By SUSAN JONES
Pittsburgh Mayor Ed Gainey announced on Jan. 24 that he was directing the city’s finance and law departments to review the status of all tax-exempt property in the city owned by charities “to ensure that the special tax-exempt status is appropriate under Pennsylvania law, and, if not, to act accordingly.”
This audit would include the University of Pittsburgh and the four other largest nonprofits in the city — UPMC, Highmark/AHN, and Carnegie Mellon and Duquesne universities — along with other institutions.
“In the City of Pittsburgh, 34 percent of the property is designated as tax-exempt, that is, the owners are not paying any property taxes,” Gainey said in a news release. “The only properties that should not be subject to property taxes are those owned by purely public charities — places where people who are down on their luck get the services they need, mostly for free. For example, the new Second Avenue Commons homeless shelter is a huge help to our community, and it is clearly a purely public charity.”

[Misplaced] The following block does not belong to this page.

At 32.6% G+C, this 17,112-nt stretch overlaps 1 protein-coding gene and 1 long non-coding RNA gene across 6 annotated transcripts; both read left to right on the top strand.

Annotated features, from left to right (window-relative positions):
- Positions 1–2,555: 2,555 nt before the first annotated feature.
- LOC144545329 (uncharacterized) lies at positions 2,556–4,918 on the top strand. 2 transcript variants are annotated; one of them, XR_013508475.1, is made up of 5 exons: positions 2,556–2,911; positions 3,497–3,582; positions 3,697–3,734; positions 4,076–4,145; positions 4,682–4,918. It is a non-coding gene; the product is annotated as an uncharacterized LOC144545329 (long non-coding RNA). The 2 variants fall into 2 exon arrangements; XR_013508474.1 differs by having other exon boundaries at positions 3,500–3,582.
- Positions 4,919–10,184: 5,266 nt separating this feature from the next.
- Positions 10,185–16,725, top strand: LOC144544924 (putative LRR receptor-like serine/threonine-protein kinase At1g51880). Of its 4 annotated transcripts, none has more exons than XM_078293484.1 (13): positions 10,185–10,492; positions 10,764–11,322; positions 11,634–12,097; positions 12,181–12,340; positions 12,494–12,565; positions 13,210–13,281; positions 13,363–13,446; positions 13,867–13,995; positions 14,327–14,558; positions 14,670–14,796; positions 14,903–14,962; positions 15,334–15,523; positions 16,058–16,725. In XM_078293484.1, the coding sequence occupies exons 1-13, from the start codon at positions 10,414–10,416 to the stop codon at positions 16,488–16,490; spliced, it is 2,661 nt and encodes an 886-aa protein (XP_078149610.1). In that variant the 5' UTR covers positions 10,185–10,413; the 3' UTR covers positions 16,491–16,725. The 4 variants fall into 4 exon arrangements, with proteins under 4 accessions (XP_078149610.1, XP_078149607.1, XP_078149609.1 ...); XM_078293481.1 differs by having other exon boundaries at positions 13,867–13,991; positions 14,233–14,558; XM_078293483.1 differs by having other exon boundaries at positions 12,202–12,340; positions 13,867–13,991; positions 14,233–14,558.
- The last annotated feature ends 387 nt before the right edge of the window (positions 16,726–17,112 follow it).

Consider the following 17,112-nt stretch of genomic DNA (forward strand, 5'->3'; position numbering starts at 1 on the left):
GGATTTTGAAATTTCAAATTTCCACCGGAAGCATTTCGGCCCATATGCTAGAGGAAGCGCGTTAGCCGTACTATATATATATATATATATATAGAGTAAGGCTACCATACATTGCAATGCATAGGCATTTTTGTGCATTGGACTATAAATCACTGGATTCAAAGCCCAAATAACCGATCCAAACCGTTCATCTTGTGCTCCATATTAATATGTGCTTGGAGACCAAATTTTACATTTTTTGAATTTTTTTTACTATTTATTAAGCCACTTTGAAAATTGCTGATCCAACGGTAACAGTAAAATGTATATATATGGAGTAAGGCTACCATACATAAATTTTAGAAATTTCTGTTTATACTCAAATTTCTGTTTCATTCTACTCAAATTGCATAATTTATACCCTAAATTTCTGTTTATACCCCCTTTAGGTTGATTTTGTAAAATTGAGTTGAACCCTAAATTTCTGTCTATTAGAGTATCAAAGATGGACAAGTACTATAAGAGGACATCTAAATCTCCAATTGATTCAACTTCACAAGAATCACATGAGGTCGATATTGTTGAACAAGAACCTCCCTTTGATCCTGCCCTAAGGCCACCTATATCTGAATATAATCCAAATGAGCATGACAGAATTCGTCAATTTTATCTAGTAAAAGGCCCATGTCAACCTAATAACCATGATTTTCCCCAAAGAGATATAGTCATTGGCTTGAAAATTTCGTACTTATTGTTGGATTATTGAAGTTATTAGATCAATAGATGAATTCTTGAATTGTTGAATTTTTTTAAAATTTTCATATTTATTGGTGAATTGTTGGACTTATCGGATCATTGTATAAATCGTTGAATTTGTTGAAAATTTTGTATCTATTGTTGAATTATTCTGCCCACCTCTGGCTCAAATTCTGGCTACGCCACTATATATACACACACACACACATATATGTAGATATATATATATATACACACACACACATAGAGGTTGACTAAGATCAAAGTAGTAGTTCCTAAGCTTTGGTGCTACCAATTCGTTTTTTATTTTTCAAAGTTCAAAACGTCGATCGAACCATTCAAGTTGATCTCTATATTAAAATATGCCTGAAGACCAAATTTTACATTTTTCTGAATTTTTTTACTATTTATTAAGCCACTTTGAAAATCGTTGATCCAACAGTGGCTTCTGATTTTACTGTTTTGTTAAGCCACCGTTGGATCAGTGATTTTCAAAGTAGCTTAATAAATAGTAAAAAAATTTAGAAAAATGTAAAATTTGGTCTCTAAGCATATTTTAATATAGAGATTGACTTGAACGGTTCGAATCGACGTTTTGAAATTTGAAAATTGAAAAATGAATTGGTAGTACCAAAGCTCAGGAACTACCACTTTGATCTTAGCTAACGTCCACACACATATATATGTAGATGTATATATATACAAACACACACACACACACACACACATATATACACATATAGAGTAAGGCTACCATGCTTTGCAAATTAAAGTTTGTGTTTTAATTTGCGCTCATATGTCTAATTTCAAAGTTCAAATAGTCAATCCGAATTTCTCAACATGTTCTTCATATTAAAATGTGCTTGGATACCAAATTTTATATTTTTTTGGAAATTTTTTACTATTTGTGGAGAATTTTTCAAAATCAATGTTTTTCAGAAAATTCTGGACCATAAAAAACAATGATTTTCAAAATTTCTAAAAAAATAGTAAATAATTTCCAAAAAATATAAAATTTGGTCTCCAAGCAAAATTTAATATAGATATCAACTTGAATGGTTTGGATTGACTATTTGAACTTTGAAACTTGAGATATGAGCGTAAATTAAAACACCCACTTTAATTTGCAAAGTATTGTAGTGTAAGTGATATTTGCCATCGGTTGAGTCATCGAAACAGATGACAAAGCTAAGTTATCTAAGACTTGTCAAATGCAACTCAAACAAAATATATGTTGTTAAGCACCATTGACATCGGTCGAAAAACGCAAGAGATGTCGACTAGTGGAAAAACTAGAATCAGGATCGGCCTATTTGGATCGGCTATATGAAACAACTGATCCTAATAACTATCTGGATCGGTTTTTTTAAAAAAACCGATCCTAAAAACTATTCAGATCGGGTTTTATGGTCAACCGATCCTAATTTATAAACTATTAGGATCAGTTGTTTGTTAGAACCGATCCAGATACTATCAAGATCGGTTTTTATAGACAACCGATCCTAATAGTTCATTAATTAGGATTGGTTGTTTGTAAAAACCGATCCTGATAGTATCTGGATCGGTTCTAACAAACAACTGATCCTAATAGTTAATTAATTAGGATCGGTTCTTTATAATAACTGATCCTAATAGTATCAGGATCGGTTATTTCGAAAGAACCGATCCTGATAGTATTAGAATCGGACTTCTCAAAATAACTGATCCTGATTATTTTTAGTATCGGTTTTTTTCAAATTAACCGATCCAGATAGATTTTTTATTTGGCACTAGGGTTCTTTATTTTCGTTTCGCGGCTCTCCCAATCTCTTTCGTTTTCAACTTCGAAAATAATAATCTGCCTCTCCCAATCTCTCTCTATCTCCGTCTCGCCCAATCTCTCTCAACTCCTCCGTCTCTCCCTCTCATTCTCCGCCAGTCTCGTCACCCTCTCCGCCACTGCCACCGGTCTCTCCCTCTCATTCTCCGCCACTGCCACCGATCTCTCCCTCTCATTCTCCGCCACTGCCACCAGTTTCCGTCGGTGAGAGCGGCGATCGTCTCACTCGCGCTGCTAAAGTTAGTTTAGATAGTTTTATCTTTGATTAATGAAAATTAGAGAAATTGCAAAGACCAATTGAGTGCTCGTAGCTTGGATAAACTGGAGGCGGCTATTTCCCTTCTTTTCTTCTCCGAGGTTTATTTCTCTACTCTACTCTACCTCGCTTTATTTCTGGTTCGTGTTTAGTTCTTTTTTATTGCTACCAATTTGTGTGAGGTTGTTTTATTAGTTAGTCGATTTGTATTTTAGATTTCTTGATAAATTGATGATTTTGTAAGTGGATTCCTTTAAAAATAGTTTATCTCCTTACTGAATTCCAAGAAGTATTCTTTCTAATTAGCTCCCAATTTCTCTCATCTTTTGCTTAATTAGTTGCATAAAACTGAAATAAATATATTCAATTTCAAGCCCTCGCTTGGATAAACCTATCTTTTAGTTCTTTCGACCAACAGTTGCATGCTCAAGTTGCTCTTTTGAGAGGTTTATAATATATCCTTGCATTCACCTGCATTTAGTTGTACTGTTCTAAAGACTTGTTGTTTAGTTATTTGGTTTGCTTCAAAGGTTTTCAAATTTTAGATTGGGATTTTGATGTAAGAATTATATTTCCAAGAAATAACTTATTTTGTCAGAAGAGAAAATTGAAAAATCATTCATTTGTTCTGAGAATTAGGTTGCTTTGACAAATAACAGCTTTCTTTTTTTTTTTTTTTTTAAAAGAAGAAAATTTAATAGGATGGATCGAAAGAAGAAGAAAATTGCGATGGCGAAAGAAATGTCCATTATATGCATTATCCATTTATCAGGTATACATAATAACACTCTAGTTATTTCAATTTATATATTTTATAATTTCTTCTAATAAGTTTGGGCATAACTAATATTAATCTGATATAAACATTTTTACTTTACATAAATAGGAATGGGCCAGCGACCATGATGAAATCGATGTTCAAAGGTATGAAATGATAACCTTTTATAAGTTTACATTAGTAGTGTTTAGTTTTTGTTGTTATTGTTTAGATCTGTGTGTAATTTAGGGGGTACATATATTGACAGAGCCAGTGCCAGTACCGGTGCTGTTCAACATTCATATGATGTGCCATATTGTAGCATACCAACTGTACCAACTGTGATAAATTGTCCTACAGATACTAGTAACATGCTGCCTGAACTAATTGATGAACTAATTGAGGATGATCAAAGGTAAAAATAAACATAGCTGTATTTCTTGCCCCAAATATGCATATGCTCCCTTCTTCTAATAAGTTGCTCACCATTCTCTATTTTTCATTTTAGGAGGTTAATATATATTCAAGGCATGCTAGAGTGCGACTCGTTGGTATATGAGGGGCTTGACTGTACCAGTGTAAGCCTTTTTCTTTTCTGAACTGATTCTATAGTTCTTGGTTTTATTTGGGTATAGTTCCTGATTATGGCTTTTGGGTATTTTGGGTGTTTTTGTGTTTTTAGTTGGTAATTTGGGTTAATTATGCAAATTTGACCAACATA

Chancellor Patrick Gallagher, in an interview shortly after Gainey’s announcement, said the issue is an old one.
“Many city governments have looked at the issue of nonprofit holdings in real estate and the impact on taxes. So that's not a surprise,” Gallagher said. “The mayor's approach using an audit process to verify the tax-exempt status of these holdings is something that we're pleased to cooperate with. We don't have any reason to expect that to result in any significant changes. But our partnership with the city is very important, and we want the city to be able to do what it needs to do and so we'll work with him on that.”
The University of Pittsburgh, as a nonprofit educational institution, is classified as tax exempt under the Internal Revenue Code section 501 (c)(3) and under Pennsylvania code.
City officials have been looking at whether the large nonprofits, in particular, should pay more to support city services. The first review of nonprofit properties began in 2003 with former Mayor Tom Murphy.
A 2022 report by city and Allegheny County officials estimated the loss in taxes from the five largest nonprofits at $58 million annually. The report advocated for local governments to enter into agreements for “payment in lieu of taxes.”
Gainey’s announcement said the review will not include churches or religious institutions. For those properties that are not owned by institutions of purely public charity as defined by state law, the city plans to take legal action to address the tax-exempt status.
Susan Jones is editor of the University Times. Reach her at email@example.com or 724-244-4042.
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